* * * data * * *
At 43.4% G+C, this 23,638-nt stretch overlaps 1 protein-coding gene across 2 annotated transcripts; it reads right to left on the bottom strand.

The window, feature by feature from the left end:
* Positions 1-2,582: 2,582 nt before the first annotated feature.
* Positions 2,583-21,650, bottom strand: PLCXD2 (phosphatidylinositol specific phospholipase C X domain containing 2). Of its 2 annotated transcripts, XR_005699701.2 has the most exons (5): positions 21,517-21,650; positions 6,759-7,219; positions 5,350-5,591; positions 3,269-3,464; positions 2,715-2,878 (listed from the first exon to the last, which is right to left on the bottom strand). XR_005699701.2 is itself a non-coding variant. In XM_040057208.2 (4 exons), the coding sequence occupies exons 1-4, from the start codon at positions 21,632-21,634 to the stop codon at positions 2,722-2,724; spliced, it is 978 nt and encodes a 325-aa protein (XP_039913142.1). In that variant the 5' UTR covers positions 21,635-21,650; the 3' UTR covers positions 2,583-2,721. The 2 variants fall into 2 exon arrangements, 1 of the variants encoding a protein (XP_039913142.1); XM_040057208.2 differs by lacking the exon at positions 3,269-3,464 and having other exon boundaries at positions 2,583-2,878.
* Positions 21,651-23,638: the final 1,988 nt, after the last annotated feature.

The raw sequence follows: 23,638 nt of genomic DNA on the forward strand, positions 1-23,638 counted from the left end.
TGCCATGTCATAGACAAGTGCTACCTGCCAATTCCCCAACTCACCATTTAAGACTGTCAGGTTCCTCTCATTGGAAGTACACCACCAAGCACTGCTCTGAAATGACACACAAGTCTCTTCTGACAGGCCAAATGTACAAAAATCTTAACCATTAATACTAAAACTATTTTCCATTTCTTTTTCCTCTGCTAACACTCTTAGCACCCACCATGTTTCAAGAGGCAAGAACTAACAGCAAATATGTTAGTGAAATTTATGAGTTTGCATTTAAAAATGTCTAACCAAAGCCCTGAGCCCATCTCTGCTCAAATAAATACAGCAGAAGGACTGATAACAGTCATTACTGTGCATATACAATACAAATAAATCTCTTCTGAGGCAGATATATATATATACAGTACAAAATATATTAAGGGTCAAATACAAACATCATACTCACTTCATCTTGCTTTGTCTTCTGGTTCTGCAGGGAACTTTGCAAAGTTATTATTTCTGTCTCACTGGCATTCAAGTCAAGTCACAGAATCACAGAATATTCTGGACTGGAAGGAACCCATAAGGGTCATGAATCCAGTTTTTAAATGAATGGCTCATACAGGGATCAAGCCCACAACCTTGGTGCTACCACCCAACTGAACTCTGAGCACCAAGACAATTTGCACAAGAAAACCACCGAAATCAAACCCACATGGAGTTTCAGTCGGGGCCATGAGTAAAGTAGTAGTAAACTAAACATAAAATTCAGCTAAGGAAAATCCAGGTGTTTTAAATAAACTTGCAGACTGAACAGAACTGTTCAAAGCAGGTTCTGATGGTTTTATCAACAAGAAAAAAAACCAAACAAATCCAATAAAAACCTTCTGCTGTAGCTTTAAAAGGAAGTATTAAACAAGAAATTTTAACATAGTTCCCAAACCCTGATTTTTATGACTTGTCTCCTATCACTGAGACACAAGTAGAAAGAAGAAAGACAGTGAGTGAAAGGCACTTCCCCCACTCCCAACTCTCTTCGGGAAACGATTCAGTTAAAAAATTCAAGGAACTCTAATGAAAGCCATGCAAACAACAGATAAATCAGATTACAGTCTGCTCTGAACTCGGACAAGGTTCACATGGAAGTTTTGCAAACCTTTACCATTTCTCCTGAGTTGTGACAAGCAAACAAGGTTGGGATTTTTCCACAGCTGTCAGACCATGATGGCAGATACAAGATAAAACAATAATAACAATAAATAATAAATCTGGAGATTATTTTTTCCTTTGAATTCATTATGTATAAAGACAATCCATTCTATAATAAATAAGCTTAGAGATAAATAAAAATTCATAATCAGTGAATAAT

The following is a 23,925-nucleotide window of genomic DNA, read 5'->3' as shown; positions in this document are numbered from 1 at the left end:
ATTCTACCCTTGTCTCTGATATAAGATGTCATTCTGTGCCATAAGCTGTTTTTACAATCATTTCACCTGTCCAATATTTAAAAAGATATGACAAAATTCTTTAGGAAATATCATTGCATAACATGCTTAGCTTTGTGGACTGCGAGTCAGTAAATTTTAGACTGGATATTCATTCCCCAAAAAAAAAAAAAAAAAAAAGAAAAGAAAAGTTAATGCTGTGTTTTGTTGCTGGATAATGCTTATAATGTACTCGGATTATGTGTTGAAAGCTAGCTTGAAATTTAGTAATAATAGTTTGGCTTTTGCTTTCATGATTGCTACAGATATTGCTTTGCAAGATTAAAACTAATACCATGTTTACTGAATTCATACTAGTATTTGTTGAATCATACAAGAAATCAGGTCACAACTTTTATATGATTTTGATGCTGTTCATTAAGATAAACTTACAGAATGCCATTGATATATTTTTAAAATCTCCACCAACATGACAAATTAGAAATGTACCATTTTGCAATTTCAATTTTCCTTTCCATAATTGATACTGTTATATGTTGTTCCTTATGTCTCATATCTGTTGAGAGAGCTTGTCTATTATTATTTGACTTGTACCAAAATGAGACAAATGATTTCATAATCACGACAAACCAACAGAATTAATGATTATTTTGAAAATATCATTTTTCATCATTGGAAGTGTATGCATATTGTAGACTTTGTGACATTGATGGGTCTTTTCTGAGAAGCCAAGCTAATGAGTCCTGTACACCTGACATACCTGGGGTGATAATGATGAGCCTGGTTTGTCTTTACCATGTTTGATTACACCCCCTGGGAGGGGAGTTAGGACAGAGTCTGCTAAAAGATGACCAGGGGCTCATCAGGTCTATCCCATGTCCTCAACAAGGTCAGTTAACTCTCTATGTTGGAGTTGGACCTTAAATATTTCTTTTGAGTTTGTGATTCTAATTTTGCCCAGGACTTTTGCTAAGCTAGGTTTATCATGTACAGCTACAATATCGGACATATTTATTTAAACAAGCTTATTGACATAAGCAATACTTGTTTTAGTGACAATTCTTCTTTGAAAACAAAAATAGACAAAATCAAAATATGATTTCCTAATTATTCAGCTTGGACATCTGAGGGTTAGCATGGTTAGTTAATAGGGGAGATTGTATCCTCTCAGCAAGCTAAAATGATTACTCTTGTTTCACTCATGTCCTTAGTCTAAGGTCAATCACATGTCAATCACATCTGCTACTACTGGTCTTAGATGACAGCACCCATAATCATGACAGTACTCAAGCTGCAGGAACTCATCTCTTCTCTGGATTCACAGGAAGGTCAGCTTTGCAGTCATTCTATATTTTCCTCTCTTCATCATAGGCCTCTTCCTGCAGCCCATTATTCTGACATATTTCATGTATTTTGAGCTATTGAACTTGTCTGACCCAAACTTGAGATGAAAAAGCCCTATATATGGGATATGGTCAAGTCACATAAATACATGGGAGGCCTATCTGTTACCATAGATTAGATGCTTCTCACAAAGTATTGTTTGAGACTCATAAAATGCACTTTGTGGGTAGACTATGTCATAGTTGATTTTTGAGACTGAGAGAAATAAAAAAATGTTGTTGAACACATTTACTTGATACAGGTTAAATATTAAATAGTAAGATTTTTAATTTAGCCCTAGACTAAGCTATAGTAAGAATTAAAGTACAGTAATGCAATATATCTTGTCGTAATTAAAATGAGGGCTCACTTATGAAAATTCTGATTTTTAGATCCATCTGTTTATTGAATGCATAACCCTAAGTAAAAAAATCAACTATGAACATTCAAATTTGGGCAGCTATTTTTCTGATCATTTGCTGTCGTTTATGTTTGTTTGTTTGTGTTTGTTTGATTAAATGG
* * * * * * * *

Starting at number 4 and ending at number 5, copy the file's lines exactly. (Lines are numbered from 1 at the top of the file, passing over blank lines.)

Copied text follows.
* Positions 2,583-21,650, bottom strand: PLCXD2 (phosphatidylinositol specific phospholipase C X domain containing 2). Of its 2 annotated transcripts, XR_005699701.2 has the most exons (5): positions 21,517-21,650; positions 6,759-7,219; positions 5,350-5,591; positions 3,269-3,464; positions 2,715-2,878 (listed from the first exon to the last, which is right to left on the bottom strand). XR_005699701.2 is itself a non-coding variant. In XM_040057208.2 (4 exons), the coding sequence occupies exons 1-4, from the start codon at positions 21,632-21,634 to the stop codon at positions 2,722-2,724; spliced, it is 978 nt and encodes a 325-aa protein (XP_039913142.1). In that variant the 5' UTR covers positions 21,635-21,650; the 3' UTR covers positions 2,583-2,721. The 2 variants fall into 2 exon arrangements, 1 of the variants encoding a protein (XP_039913142.1); XM_040057208.2 differs by lacking the exon at positions 3,269-3,464 and having other exon boundaries at positions 2,583-2,878.
* Positions 21,651-23,638: the final 1,988 nt, after the last annotated feature.